Most CD-R blanks are very vulnerable to damage on the top. Kodak has actually been making the fact that they reinforce their discs with the "InfoGuard Protection System" there a selling point. I find that putting an adhesive label on the top of each disc I make not only lets me see what I've got on it, it gives me a bit more piece of mind that I've added more protection to the sensitive top. Some warnings are in order. Some manufacturers (like TDK) tell you placing a label is a no-no. There is some potential that improperly centered labels will throw off the weight of the disc so that it spins oddly. If you use cheap labels, there's a potential that the adhesive can dry up over time; then you've got a loose label inside your player, which is bad. Also, you should consider any label you put on permanent--it is not likely you'll be able to pull the label off without damaging the top coating.
With all that said, I don't care--I like putting labels on anyway. I got a set from Neato. You can buy this little package from lots of places now, or get it direct from them (details are on their page). While it's a little pricey at $70 or so, it does work and the labels seem sturdy. I'd rather pay the extra money for a label design that seems thoroughly tested, as the money for the labeling is cheap compared with the potential damage if I got something that screwed up my discs. The included software works, but it's not very impressive. I'm still searching for a better alternative to it. Consider Neato recommended, but I'm certainly not enthusiastic about the value of their product or the reasonable difficulty of using their label applicator (make sure you read the hints on how to avoid the nasty label curl).
When you're applying the labels, one problem is bleed through from the printing on the CD-R itself. If you use the white labels, you can see the black printing on the disc through the label. Kodak is the worst for this, because they have tons of black printing on the disc. Mitsui is the least obtrusive. TDK and Fuji fall in the middle. I generally print on the dark colored labels when I'm just writing simple text, this keeps the black from shining through. I only use the white labels when I'm printing pictures over the whole disc. You don't get to pick the color mix in the initial Neato kit (the one I got had one of every color, with the rest being split 1/3 among white, gray, and yellow).
As you've probably heard me state numerous times, the only CD-R drives I recommend (especially for audio) are the ones from Yamaha. Current production is the 4X Read, 4X Write CDR-100 and the 4X Read, 2X Write CDR-102; the only difference between the drives is an internal setting that disables 4X writing on the 102. There are slightly different model numbers if you get the external version of the drive (which I recommend). Well, these designs are getting a bit old (part of the reason they work so well). Yamaha has just announced the successor to this venerable product line.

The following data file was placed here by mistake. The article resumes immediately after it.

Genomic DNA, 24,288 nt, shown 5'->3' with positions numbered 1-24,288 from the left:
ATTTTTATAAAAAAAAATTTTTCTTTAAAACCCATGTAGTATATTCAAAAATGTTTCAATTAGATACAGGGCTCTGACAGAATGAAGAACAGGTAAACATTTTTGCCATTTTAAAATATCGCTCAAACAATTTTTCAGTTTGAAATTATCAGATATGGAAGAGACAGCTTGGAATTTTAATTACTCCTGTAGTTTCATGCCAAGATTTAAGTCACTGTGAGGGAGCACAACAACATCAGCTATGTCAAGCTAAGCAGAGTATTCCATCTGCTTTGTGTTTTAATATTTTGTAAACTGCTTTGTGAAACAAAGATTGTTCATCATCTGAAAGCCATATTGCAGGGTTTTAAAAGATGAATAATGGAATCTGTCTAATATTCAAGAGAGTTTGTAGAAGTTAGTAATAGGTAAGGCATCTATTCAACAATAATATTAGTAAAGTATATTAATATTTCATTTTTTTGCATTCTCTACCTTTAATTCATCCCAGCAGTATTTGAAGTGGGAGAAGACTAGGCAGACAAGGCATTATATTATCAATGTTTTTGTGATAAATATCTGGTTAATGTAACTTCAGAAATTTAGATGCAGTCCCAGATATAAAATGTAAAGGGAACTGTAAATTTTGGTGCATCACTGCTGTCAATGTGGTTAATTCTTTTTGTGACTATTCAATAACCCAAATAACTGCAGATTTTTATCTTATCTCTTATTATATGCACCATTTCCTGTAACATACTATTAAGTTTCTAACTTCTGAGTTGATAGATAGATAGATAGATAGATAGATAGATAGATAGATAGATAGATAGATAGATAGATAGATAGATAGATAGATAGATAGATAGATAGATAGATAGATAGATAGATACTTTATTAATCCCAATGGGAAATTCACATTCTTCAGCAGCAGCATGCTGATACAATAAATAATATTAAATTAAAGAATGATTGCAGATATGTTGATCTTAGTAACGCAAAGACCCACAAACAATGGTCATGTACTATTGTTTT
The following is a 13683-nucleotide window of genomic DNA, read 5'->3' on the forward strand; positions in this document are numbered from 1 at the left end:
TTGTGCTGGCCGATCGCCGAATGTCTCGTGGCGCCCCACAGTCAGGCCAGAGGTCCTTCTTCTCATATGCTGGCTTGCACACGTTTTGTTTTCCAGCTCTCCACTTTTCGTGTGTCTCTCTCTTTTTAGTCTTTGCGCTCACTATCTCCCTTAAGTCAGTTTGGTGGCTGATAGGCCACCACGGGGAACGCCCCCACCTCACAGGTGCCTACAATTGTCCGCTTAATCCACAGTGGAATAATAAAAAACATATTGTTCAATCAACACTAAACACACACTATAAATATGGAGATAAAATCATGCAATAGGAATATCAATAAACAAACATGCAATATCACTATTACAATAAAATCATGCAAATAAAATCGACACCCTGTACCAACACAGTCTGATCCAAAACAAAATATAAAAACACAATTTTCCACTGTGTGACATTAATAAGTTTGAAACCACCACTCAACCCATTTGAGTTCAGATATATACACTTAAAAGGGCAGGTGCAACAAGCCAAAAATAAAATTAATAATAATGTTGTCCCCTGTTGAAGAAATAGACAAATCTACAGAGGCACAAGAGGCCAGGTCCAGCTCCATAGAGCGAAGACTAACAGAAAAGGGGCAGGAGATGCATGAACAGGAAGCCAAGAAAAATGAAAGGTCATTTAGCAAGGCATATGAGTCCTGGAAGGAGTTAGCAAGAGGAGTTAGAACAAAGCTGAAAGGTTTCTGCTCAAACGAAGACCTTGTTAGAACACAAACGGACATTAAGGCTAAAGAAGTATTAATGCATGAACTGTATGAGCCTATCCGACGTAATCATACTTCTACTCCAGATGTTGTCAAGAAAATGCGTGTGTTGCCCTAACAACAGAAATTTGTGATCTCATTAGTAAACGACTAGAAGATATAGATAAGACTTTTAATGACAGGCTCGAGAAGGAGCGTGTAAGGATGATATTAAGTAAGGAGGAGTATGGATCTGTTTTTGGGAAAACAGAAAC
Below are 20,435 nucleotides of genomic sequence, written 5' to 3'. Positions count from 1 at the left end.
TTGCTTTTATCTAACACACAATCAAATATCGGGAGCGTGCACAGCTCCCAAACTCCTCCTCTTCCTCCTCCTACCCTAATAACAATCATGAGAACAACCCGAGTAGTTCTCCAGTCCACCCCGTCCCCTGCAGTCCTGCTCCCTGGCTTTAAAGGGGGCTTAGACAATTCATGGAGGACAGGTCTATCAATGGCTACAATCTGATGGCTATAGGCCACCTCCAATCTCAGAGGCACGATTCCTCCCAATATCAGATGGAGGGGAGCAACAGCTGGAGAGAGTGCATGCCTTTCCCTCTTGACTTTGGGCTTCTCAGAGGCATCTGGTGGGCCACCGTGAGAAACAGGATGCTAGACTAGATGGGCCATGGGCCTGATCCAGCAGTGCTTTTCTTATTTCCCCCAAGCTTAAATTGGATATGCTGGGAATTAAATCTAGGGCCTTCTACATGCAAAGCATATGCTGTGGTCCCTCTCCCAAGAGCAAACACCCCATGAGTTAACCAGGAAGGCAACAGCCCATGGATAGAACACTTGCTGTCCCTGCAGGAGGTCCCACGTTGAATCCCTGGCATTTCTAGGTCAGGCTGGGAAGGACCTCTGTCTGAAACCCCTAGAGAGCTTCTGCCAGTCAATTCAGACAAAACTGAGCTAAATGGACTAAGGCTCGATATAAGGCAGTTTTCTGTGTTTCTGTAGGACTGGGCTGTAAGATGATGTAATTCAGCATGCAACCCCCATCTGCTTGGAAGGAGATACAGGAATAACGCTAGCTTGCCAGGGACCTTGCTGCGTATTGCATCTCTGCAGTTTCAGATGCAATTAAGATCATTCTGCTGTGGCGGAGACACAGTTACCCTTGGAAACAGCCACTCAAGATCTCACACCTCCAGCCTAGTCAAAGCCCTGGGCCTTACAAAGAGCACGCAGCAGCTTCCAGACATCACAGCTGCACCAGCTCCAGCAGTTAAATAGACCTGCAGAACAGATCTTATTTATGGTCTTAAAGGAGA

The Yamaha CDR-400 will read at 6X speed, and write at 4X speed. There will be a budget model (probably just a crippled version again) that only writes at 2X. The writing buffer will be a big 2MB, up from the meager 512K on current models. And there are some more options as well--you can get the drive in SCSI or IDE, and with either a tray or a caddy. The main new feature is that these will support packet writing, which lets you write data in small enough pieces that it's more like a hard drive.
While for audio applications there's little reason to consider upgrading, I'm hoping that the next generation mechanism inside the drive will be a bit more reliable (Yamaha has had a ton of broken units to repair, and hopefully learned something from the process). If you're in the market for a CD-R drive, you might want to watch what happens--there may be some closeout deals to be found on the older drives as the new ones appear. Or you may just want to wait for a new one. Further details about the drive were supposed to be available from Yamaha's home page, but there's nothing there about it yet. There is some other useful CD-R information there, so it's worth browsing around anyway. You can try bugging them at (408) 467-2330/2300 if you really want more info.
I've really been burning up my turntable transferring things to CD lately. Currently I use a Sound Blaster AWE 32 sound card as the A/D converter for this work. This is not necessarily the best choice available.
There are two main factors to consider when it comes to sound card selection: sound quality and compatibility (price may also be an issue for you). As far as I'm concerned, compatibility is the far more important issue. It doesn't matter how good it might sound if I can't make it work with my software. The Creative Labs Sound Blaster series is the king of compatibility; every useful piece of sound software you'll ever encounter works flawlessly with the SB16 and AWE 32 boards. And the sound quality is usually "good enough". For one interesting discussion of what the limits to the AWE32 are, check out the AWE32 pages of naked truth (gotta love the title). Mathias says the resolution on the A/D converter in the unit is at best 12 bits, and gives some suggestions for getting that much out of it (like keeping the gain set to 1X, which I'd already verified myself). Since I don't have a top-notch vinyl setup, 12 bits is certainly good enough to capture the dynamic range I get.